- Later we will discuss the letter to the Galatians.
- Note: Making a connection with an earlier idea: why was Paul able to travel freely? Because of Pax Romana.
Council of Jerusalem: 15:1-35
- After the 1MT was over, Paul traveled back to Antioch.
- Some men came to Antioch and taught that Gentiles had to be circumcised in order to become a Christian. (We will talk much more about this in the next lesson.) The church leaders sent Paul and Barnabas to Jerusalem to get the matter resolved.
- Peter was at the meeting, which became known as the Council of Jerusalem.
- The Apostles and other church leaders decided that Gentiles did not have to get circumcised before becoming a Christian or follow the Law of Moses after they became Christian.
- They then sent Paul and Barnabas back to Antioch with this message.
Paul became the most prominent Apostle
- At this point Christianity did not have a detailed leadership structure. For example, after Jesus ascended to heaven, the Apostles did not have an election amongst themselves and vote Peter as the leader. Instead, he naturally rose as the most prominent Apostle because of his personality and because he had been one of the Apostles closest to Jesus. The apostles (and others) gathered together whenever a decision had to be made, and they made the decision as a group.
- In the same way, no one elected Paul as the "most prominent" Apostle. The Council of Jerusalem (Acts 15) appointed Paul to go to the Gentiles. The combination of Paul having the most correct understanding of Jesus, his personality, and his willingness to travel to many parts of the Roman Empire caused him to became the most prominent Apostle. But he was not the leader in that he told the other Apostles what to do, because he didn't. He did have a small group of followers who he gave instructions to, but he was not the "President" of Christianity because there was no main leader of Christianity. Eventually, though, Christianity did develop a very structured leadership style; once that happened then the pope was the leader of Christianity. (I would say maybe by the 400's and certainly by the 500's, although Catholics believed it began with Peter, as we discussed in Matthew.)
Paul’s 2nd Missionary Trip (2MT): 15:36-18:22
- For a map, go here.
- From 15:36: “Some time later Paul said to Barnabas, ‘Let us go back and visit the brothers in all the towns where we preached the word of the Lord and see how they are doing.’”
- Paul initially traveled to some of the cities he visited before, but he decided to make a much longer trip and tell about Jesus in many more cities.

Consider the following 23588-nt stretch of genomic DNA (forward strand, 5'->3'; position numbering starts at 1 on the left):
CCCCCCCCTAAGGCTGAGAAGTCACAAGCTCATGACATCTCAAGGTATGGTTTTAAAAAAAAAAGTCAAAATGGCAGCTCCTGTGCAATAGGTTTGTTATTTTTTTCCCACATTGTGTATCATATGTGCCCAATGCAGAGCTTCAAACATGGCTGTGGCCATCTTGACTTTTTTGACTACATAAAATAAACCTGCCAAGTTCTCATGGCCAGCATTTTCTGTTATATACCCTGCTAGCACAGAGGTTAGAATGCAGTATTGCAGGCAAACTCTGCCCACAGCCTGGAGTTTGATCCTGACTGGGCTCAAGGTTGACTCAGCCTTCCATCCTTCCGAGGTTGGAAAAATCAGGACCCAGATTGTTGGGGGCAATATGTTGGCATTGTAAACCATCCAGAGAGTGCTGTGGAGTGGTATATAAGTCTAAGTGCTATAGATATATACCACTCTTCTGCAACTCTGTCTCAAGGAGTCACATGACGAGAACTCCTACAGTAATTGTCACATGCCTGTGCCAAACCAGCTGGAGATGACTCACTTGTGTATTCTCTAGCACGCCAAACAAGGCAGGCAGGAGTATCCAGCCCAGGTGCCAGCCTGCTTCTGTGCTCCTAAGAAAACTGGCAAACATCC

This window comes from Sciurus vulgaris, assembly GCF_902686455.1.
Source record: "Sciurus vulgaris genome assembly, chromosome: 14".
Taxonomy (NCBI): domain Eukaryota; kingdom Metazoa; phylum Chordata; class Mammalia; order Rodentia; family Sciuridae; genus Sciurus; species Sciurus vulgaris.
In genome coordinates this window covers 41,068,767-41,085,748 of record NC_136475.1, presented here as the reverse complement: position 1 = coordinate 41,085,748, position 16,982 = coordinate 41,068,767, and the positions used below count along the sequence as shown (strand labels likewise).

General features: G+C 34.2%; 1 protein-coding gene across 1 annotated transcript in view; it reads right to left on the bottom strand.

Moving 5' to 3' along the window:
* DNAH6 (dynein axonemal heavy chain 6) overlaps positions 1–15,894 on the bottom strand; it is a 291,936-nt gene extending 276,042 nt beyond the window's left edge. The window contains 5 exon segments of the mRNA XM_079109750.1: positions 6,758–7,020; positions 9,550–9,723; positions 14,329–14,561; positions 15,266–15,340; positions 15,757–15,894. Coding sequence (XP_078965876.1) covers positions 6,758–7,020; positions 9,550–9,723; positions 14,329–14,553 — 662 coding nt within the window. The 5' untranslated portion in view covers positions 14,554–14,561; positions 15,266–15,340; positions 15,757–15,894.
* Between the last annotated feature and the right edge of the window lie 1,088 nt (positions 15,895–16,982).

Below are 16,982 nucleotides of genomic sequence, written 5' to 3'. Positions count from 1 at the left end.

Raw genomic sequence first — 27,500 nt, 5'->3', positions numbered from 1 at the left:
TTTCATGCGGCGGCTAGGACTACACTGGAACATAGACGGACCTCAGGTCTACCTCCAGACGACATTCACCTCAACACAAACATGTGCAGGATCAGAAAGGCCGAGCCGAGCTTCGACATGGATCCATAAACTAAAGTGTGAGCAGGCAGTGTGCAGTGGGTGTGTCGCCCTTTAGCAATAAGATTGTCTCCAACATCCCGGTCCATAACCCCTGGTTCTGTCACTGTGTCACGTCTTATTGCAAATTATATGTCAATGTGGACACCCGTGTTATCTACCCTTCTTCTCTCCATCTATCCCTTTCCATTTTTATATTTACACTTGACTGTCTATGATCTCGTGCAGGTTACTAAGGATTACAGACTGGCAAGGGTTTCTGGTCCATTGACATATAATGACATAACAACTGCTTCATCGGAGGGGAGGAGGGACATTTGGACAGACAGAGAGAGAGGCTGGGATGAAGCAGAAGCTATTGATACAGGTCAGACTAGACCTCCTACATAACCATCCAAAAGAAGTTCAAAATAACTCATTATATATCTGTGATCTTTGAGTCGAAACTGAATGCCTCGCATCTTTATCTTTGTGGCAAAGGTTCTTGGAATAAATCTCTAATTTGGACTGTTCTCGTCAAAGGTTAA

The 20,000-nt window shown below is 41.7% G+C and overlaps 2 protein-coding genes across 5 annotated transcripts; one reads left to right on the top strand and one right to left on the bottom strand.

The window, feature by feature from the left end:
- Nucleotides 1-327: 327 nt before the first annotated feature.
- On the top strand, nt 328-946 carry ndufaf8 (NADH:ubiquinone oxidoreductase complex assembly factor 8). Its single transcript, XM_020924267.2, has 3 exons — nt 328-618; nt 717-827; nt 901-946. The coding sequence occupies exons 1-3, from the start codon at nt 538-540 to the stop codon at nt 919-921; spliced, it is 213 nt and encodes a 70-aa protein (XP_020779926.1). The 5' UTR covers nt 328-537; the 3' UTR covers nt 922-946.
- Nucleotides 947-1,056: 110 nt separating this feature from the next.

- Locating the cities that Paul wrote letters to.
- If you look in the upper right hand part of the map you will see the Aegean Sea.
- Above that you will see the cities of Philippi and Thessalonika.
- Below and to the left you will see the city of Corinth.
- Below and to the right you will see the city of Ephesus, and further inland you will see Colossae.
- Later we will discuss letters Paul wrote to all these cities.
Paul’s 3rd Missionary Trip (3MT): 18:23-21:26
- For a map, go here.
- Paul returned to Antioch for a while.
- From 18:23: “After spending some time in Antioch, Paul set out from there and traveled from place to place [to the cities he visited before] strengthening all the disciples.”
- Basically Paul visited the same cities he visited on the 2MT.
- But, instead of ending his trip in Antioch like he did for the first two missionary trips, he ended up in Jerusalem. While there he was arrested.
Paul’s Arrest and Trip to Rome: 21:27-28:31 (the end of the book)
- For a map, go here.
- While in Jerusalem Paul decided to go to the Temple.
- This caused a problem: because Paul had taught that people do not have to be circumcised (from the Covenant with Abraham) nor follow the Law of Moses in order to please, many Jews did not want Paul to be in the Temple area, which symbolized the center of the Jewish faith.
- A mob formed around Paul while he was in the Temple. The Roman soldiers had to rescue Paul as the Jews were beating him. The Roman army commander wanted to whip Paul, but Paul told him he was a Roman citizen, and so he was not whipped. The commander placed Paul in prison.
- 40 Jews were so angry with Paul that they decided to kill him. Paul learned about the plot and told the commander. The commander ordered Paul to be transferred to Caesarea, 105 miles away. Paul remained in prison there and then appealed his case to Caesar. That meant the Romans had to take Paul to Rome.
- Paul then traveled to Rome, mainly on ships.